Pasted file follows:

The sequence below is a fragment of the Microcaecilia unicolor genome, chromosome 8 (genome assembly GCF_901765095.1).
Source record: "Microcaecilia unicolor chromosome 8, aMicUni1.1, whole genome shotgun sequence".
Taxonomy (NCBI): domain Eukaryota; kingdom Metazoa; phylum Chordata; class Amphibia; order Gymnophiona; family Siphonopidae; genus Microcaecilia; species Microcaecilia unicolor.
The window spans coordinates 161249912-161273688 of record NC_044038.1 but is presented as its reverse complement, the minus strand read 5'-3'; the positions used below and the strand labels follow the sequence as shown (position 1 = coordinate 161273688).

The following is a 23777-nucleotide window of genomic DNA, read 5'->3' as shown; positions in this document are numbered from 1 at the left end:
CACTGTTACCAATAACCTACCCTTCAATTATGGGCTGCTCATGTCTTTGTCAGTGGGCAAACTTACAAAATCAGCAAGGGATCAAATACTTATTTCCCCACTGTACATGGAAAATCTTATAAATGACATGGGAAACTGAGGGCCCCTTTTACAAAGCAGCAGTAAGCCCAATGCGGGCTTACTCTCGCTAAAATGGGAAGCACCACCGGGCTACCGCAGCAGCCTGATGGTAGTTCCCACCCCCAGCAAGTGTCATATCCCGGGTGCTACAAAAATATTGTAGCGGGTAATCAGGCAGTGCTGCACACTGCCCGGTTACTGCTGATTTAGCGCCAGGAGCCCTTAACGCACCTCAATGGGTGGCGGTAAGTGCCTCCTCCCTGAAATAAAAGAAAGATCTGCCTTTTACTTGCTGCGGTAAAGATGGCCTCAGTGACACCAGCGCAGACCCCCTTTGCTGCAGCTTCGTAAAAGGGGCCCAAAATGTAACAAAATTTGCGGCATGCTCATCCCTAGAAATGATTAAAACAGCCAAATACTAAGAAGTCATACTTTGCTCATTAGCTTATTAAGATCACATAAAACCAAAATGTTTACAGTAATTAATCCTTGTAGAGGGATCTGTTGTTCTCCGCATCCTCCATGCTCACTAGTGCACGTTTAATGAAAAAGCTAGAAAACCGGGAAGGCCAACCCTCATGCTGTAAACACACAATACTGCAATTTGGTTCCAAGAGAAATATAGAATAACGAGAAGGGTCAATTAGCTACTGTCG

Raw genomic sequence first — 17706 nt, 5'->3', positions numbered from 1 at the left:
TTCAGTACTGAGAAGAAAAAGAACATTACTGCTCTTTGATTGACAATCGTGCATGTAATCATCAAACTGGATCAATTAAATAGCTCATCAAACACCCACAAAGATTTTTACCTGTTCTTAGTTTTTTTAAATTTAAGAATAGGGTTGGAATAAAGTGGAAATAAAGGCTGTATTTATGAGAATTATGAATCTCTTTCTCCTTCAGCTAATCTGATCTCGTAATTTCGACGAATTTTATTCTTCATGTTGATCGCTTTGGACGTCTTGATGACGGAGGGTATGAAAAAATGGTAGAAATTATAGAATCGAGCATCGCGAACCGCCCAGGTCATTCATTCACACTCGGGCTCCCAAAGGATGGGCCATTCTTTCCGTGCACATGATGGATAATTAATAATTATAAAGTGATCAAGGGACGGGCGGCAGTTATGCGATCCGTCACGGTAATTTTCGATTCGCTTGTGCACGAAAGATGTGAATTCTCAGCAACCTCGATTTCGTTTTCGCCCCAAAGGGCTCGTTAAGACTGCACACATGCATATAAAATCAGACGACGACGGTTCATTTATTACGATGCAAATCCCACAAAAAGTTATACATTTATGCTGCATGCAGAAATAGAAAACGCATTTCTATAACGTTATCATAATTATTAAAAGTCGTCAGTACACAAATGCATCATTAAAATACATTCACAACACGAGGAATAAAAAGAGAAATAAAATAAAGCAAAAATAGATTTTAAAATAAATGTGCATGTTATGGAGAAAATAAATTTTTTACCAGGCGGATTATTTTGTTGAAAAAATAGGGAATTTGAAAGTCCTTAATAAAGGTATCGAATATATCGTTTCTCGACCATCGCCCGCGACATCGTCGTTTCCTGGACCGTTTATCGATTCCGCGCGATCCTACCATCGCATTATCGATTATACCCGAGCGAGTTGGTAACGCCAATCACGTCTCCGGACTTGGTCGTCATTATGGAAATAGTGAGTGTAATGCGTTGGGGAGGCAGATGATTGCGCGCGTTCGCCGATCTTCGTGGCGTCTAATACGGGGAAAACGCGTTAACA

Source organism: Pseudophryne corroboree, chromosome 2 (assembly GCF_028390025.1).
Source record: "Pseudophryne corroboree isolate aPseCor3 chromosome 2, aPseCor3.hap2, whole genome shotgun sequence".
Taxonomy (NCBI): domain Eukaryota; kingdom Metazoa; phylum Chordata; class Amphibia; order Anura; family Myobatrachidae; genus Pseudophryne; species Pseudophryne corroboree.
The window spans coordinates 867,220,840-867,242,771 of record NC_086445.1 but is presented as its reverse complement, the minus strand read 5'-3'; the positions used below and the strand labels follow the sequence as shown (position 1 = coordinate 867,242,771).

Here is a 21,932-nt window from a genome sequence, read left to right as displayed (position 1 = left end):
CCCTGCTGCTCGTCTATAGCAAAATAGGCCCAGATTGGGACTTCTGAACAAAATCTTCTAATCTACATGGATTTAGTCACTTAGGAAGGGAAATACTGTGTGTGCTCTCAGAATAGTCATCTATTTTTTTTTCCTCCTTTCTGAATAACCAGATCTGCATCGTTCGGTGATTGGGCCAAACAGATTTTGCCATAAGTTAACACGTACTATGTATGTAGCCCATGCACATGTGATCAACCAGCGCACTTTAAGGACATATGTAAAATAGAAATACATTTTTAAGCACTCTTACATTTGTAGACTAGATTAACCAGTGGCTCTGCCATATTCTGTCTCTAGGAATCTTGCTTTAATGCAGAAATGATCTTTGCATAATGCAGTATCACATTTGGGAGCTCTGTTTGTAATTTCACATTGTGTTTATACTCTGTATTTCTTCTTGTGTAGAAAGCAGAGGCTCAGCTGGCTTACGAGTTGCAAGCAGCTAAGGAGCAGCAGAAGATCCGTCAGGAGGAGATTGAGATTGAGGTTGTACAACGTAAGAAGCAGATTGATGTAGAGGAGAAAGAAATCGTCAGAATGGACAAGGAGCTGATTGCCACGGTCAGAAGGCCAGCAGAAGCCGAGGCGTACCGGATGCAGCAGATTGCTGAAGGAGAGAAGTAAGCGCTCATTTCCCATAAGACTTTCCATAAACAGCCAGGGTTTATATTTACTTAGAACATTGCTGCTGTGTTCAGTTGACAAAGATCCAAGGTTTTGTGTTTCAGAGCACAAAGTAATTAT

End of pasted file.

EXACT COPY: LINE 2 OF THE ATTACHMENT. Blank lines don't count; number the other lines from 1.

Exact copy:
Source record: "Microcaecilia unicolor chromosome 8, aMicUni1.1, whole genome shotgun sequence".